September 10, 2018
Editor's Take

ALICE households an important focus

Greg Bordonaro Editor

The United Ways of Connecticut recently released their third annual ALICE report, which revealed 40 percent of households in our state have incomes that fall below what is needed to pay for basic necessities.

The number is startling in many respects but also not totally surprising. Most people understand that Connecticut is an expensive state. In fact, the United Ways report concluded that a household of four, including one infant and a toddler, must earn nearly $78,000 a year to afford basic necessities, including housing, food, child and health care, technology and transportation.

That's a large number in a state where the median household income is $73,433.

The United Ways should be commended for putting a spotlight on the growing financial challenges of Connecticut families. But a more pressing question in my mind is what does the report hope to achieve? There are many studies that highlight the growing income inequality in this country but few propose realistic solutions to the problem. And new government programs and spending can't be the only answers, particularly amid Connecticut's fiscal challenges.

Richard Porth, CEO of United Way of Connecticut, and Paula S. Gilberto, president and CEO of the United Way of Central and Northeastern Connecticut, insist the ALICE report isn't simply a dry academic study. First and foremost, they want to raise awareness of the issue so that lawmakers, nonprofits and business leaders keep ALICE households (which stands for asset limited, income constrained, employed) in the their minds when crafting public or workforce policies.

It's also no coincidence that the timing of the report dovetails with United Way's annual fundraising campaign that kicked off Aug. 8. The United Way of Central and Northeastern Connecticut's goal this year is to raise $20 million, and it has established an ALICE fund so that contributors' money can go directly to programs that help financially strapped families with things like affordable food and child care.

But to be clear, the ALICE report isn't simply about boosting donations. Porth and Gilberto see it as a call to action and they want policymakers and business, civic and nonprofit leaders to help come up with answers.

United Ways are nonpartisan but they are active at the state Capitol. They release a state policy agenda each year aimed at helping their client base, but they must tread carefully on issues that bump up against the private sector, which they depend on for financial support. For example, one issue they've taken interest in is how to get low-wage workers more advanced notice on scheduling changes, which could help households with two working parents who share one car or require child care support.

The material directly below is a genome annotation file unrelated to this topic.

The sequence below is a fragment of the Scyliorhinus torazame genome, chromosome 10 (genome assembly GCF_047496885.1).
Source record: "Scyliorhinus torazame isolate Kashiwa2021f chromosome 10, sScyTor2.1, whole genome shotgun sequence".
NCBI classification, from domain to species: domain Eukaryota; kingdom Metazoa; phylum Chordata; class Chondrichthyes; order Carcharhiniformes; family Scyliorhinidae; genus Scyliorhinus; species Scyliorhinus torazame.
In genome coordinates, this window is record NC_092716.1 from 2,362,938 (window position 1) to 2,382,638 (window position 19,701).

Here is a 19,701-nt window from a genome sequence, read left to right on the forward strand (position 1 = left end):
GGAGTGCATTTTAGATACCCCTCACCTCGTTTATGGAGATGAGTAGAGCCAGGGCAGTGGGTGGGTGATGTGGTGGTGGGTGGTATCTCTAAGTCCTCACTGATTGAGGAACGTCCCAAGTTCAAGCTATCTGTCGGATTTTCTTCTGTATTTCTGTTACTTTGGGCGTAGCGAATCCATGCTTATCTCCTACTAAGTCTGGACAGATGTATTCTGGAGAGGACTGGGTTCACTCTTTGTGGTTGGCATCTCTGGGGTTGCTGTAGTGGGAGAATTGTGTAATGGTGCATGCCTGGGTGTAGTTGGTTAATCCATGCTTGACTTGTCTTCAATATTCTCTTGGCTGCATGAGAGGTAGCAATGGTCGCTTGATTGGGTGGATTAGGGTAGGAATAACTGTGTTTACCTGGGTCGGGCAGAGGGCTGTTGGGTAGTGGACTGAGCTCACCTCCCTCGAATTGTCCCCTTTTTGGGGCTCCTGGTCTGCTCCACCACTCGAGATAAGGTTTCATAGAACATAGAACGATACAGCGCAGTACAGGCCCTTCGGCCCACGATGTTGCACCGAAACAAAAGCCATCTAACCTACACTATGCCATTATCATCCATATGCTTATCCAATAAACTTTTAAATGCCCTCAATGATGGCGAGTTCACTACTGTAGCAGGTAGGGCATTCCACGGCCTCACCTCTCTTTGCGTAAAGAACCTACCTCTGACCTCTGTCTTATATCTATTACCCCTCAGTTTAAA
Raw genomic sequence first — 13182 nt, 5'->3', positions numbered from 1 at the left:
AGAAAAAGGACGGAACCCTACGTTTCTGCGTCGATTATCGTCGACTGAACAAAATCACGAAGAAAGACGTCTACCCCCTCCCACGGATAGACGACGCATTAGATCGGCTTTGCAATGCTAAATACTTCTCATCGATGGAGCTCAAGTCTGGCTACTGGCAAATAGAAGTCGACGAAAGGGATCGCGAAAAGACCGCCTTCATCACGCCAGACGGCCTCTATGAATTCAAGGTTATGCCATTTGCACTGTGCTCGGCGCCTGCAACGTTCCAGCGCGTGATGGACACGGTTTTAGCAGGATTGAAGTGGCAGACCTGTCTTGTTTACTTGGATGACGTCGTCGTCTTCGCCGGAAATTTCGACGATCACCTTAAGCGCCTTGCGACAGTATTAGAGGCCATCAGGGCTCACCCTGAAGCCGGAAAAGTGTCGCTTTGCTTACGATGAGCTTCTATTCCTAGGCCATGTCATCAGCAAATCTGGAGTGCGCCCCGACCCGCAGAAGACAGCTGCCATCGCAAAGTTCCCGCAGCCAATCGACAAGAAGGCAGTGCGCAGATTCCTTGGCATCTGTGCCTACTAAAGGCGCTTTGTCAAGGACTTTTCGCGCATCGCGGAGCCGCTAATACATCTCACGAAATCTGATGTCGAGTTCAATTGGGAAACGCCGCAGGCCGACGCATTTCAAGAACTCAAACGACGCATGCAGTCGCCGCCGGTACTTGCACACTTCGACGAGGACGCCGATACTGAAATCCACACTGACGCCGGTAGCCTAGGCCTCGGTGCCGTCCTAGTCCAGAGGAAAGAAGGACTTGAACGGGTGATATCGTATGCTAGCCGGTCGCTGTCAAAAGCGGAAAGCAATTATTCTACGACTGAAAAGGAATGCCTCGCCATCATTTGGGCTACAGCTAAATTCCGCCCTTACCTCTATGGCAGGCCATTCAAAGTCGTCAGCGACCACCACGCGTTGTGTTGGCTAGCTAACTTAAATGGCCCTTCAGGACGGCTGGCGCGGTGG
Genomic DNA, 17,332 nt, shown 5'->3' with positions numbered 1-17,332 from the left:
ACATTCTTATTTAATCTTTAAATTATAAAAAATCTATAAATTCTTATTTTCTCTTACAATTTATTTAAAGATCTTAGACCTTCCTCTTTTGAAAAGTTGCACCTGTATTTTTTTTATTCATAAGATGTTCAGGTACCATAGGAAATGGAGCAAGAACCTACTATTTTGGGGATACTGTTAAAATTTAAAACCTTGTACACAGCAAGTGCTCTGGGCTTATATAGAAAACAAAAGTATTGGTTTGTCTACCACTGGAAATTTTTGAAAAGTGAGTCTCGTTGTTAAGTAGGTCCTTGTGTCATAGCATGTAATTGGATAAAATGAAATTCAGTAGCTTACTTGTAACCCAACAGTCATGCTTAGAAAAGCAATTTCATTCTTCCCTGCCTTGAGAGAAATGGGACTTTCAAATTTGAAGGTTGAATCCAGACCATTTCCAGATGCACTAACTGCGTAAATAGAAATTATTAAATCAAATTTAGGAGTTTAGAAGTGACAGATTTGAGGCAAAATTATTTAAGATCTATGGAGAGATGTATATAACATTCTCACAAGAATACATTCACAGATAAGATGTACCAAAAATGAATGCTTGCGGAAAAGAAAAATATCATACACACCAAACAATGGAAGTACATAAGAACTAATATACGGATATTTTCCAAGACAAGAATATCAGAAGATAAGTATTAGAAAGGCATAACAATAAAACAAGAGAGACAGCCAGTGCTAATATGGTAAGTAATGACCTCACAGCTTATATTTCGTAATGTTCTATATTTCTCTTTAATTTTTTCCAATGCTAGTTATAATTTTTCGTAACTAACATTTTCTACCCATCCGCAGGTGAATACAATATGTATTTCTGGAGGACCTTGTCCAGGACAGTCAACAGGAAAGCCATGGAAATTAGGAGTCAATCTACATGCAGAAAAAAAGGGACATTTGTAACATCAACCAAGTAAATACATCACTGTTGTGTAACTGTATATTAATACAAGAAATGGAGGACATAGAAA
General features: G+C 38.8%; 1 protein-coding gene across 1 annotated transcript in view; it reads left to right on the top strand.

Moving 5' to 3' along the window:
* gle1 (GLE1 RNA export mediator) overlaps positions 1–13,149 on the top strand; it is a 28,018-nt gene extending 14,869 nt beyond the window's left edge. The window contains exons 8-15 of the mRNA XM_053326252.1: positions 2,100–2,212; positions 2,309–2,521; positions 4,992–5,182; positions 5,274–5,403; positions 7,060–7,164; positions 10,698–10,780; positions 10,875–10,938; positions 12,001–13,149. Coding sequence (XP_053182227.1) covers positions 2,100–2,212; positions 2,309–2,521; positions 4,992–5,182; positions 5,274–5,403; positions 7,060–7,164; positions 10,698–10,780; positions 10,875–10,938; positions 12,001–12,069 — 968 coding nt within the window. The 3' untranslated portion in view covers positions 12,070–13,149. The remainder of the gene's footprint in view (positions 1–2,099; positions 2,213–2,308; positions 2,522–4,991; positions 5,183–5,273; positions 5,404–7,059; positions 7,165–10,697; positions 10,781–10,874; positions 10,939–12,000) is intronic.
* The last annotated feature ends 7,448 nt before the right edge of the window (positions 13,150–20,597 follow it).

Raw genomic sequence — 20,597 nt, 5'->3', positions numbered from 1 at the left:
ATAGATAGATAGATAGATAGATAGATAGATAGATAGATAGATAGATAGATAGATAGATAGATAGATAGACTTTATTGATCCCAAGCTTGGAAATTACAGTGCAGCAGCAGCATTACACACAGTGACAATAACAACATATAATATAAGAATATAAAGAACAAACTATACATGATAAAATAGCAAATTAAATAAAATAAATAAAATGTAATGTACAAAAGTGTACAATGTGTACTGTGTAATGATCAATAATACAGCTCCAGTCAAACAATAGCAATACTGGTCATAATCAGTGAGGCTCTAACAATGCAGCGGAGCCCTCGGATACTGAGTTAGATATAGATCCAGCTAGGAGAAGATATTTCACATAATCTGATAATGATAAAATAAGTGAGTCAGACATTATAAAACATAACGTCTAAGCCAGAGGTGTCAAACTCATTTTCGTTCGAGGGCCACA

A bill earlier this year in the state legislature that required employers to provide employees with at least 24 hours' notice of their work shifts was opposed by the business community and ended up dying in committee.

"We have to really think carefully with how we frame issues," Porth said.

United Ways also back policies that aim to make child care and housing more affordable, and programs that support workforce development and financial literacy.

Gilberto and Porth wonder if employers can get more engaged in some of these issues, like providing workers with basic budgeting skills or offering emergency loans during times of financial crisis. This is a conversation employers should be engaged in, not just because it is the right thing to do from a social standpoint, but because there is a competitiveness factor at play.

Turnover is a problem for many employers, and companies of all sizes increasingly use employee benefits as a recruitment and retention tool. If employers better understand the needs of their workers they could offer more relevant benefits that will engender greater employee loyalty.

The one caveat we must all understand, especially policymakers, is that a one-size-fits-all model is rarely effective. We must be careful not to threaten jobs in an attempt to create more financial security for workers.

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